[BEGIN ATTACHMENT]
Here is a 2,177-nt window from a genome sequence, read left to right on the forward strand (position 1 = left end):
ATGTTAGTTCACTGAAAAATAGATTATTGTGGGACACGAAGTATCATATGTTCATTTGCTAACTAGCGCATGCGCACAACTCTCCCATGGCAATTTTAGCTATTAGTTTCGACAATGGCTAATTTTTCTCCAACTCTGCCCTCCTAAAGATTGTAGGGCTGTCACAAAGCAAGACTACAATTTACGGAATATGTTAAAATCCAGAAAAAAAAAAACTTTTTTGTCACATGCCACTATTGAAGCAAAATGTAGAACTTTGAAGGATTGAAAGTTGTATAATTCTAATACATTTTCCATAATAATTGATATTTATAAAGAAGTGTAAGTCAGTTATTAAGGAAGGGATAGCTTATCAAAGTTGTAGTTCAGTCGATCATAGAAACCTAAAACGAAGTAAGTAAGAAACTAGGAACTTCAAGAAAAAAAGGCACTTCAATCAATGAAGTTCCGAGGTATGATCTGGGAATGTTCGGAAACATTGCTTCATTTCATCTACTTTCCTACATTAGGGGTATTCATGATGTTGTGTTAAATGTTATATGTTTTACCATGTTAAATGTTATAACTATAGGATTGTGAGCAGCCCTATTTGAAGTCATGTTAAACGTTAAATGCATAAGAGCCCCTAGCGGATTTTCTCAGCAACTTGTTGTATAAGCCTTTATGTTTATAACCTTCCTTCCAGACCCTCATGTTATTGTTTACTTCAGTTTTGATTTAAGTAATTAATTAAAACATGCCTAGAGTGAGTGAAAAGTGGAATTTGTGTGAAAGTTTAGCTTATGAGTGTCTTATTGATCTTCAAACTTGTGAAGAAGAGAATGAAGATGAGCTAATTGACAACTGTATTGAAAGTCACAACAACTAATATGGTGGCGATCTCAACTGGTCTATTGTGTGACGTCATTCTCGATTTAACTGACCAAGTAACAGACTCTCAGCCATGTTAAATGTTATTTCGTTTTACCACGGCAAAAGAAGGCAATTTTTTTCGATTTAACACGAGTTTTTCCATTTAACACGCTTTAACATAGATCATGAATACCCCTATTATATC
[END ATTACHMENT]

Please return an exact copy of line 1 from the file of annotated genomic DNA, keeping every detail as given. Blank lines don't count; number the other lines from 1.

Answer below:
Here is a 2,177-nt window from a genome sequence, read left to right on the forward strand (position 1 = left end):